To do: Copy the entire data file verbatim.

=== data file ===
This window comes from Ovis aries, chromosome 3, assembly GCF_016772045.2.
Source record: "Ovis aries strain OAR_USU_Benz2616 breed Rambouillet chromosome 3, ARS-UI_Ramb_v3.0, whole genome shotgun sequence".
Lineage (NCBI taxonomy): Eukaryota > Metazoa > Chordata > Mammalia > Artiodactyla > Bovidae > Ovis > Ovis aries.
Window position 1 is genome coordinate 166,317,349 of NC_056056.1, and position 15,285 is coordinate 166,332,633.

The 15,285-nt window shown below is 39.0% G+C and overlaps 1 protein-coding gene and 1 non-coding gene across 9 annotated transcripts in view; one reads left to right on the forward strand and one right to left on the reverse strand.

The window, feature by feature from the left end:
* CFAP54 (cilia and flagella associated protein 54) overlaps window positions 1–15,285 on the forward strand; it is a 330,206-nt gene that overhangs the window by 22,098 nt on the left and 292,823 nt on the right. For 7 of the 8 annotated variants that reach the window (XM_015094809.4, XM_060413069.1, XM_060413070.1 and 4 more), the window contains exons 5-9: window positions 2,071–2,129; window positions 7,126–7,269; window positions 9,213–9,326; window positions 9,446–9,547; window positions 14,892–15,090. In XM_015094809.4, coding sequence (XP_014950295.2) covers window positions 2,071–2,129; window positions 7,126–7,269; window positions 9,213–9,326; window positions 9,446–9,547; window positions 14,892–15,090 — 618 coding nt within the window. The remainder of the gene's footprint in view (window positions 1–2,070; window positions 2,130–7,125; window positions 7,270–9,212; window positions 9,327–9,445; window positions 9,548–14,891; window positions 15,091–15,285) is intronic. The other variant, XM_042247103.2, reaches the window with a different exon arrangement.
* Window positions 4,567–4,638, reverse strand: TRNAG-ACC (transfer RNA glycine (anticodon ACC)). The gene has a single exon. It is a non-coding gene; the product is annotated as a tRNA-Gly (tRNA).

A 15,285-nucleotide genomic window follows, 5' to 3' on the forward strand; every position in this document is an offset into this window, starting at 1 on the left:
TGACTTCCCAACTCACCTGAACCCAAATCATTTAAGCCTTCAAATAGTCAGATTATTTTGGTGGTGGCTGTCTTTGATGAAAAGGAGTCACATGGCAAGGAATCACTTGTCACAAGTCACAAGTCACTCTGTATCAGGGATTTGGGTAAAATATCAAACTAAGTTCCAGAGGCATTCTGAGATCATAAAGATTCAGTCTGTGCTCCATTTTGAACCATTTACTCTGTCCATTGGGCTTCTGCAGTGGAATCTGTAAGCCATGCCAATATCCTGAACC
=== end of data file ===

This window comes from Ovis aries, chromosome 3, assembly GCF_016772045.2.
Source record: "Ovis aries strain OAR_USU_Benz2616 breed Rambouillet chromosome 3, ARS-UI_Ramb_v3.0, whole genome shotgun sequence".
Lineage (NCBI taxonomy): Eukaryota > Metazoa > Chordata > Mammalia > Artiodactyla > Bovidae > Ovis > Ovis aries.
Window position 1 is genome coordinate 166,317,349 of NC_056056.1, and position 15,285 is coordinate 166,332,633.

The 15,285-nt window shown below is 39.0% G+C and overlaps 1 protein-coding gene and 1 non-coding gene across 9 annotated transcripts in view; one reads left to right on the forward strand and one right to left on the reverse strand.

The window, feature by feature from the left end:
* CFAP54 (cilia and flagella associated protein 54) overlaps window positions 1–15,285 on the forward strand; it is a 330,206-nt gene that overhangs the window by 22,098 nt on the left and 292,823 nt on the right. For 7 of the 8 annotated variants that reach the window (XM_015094809.4, XM_060413069.1, XM_060413070.1 and 4 more), the window contains exons 5-9: window positions 2,071–2,129; window positions 7,126–7,269; window positions 9,213–9,326; window positions 9,446–9,547; window positions 14,892–15,090. In XM_015094809.4, coding sequence (XP_014950295.2) covers window positions 2,071–2,129; window positions 7,126–7,269; window positions 9,213–9,326; window positions 9,446–9,547; window positions 14,892–15,090 — 618 coding nt within the window. The remainder of the gene's footprint in view (window positions 1–2,070; window positions 2,130–7,125; window positions 7,270–9,212; window positions 9,327–9,445; window positions 9,548–14,891; window positions 15,091–15,285) is intronic. The other variant, XM_042247103.2, reaches the window with a different exon arrangement.
* Window positions 4,567–4,638, reverse strand: TRNAG-ACC (transfer RNA glycine (anticodon ACC)). The gene has a single exon. It is a non-coding gene; the product is annotated as a tRNA-Gly (tRNA).

A 15,285-nucleotide genomic window follows, 5' to 3' on the forward strand; every position in this document is an offset into this window, starting at 1 on the left:
TGACTTCCCAACTCACCTGAACCCAAATCATTTAAGCCTTCAAATAGTCAGATTATTTTGGTGGTGGCTGTCTTTGATGAAAAGGAGTCACATGGCAAGGAATCACTTGTCACAAGTCACAAGTCACTCTGTATCAGGGATTTGGGTAAAATATCAAACTAAGTTCCAGAGGCATTCTGAGATCATAAAGATTCAGTCTGTGCTCCATTTTGAACCATTTACTCTGTCCATTGGGCTTCTGCAGTGGAATCTGTAAGCCATGCCAATATCCTGAACC